The photo I didn’t take

Cathy ZielskeCZ Life60 Comments

Last Sunday just before lunch, Coleman is sitting up at the kitchen counter, struggling with some math homework that to be honest with you, neither me nor Dan are really all that qualified to offer any help on.

I mean, come on—we were journalism majors.

Enter Aidan Zielske, a girl whose most excellent math skills did not come from my side of the family, and for some reason she seems to understand reasons why x equals y, or why two trains can leave the station and arrive at different times.

Cole was working on mean, median and mode problems, and Aidan stepped up to offer her help.

I sat there at the kitchen table, where both Dan and I were immersed in various online/computer tasks (me, watching the live feed of the New York City marathon on my iPad; he looking through email and planning his week ahead on his MacBook.)

As I watched Aidan leaning into Cole, helping him to understand the problems he was working, I gently kicked Dan's shin from underneath the table, and nodded for him to look at the two of them together, working. I mouthed the word, "Adorable." He smiled at them warmly, and nodded.

I thought, "I should go get my camera before this moment is gone," but then I decided to just let the moment live and be, and that I would commit it to my occasionally less-than-trustworthy memory.

It is the photo I didn't take that's now hopefully tucked into a small corner of my collective memory.

I hope it remains, so I can pull it out in the years to come, to recall the sibling kindness, the genuine concern of one helping the other, and the genuine appreciation of being on the receiving end of that help. I hope I can see them in my mind's eye, at 15 and 12, when the size difference was still pronounced, but the bond that sometimes gets a bit hazy in their present era seemed to offer a brief but distinct shine.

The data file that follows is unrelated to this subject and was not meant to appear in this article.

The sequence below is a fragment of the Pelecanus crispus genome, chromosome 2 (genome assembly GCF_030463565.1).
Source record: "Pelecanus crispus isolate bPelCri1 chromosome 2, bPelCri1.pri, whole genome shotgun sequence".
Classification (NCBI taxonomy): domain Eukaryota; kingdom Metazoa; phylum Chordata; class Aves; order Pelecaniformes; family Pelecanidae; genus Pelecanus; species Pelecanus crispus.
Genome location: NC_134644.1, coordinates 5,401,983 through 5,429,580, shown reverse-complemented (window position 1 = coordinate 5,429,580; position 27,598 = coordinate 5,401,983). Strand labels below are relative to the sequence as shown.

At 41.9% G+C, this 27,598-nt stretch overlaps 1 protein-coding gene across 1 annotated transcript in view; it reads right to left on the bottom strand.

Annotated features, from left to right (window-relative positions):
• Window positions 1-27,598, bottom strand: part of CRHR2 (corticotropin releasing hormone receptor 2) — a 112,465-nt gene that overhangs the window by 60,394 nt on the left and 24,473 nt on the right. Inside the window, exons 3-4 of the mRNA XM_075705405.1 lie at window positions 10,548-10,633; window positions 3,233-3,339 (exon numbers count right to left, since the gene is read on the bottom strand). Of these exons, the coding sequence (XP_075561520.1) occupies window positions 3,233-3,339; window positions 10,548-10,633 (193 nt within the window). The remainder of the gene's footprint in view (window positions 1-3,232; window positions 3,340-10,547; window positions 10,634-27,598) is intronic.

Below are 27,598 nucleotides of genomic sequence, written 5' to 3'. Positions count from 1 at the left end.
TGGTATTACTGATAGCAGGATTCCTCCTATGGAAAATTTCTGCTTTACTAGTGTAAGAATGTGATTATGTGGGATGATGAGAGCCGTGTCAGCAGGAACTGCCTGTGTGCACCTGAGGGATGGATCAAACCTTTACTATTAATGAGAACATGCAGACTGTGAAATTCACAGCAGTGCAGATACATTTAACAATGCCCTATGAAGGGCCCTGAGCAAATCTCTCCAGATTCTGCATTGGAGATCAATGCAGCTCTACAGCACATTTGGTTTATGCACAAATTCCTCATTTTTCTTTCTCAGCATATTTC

I don't always need to regret the ones that got away when I have words instead of pixels.

 

What about you? What are some of the photos you didn't take? How have you committed them to your collective memory?

Cathy ZielskeThe photo I didn’t take

60 Comments on “The photo I didn’t take”

  1. #1
    kerry.shumway@gmail.com

    Love that story. I did a page like that awhile ago, just writing down random things stories I wanted to remember that I didn’t have a picture to go along with. It reminds me, like you said, sometimes you just have to live in the moment and let it be.

  2. #2
    April

    So sweet! I bet that will be just one of many times that the future holds for them being there for one another. I know my brother, sister and myself had our moments growing up but now we get along great! The moment I want to committ to memory right now is when my 15 month old son gives me unsolicited love and kisses!

  3. #3
    Jewel

    This will be a special memory for sure! I love that you just absorbed the moment and then recorded it in words later. There are a lot of times that I want to visually document the relationship between my daughter and son but for some funny reason, as soon as they camera is out and they are aware that I am taking pictures, the moment is gone. It is a good reminder to sometimes just live it and record it later.

  4. #7
    Veronica Zwiers

    my forty something memory fails me every now and then…. but not near as much as it did when the boys I call mine were younger. having four bambinos in two and a half years left my brain in a state of $/:&:&:&/$:,&/ To be totally honest….. I have no recollection whatsoever of the first two years of the final kiddos’ lives. If it weren’t for pictures I would have no memories at all from 1995-1997. So, I guess I am the opposit. I am not trusting my memory to keep those special moments. the kiddo’s have taken them all away and I will remain totally dependent on the camera.

  5. #8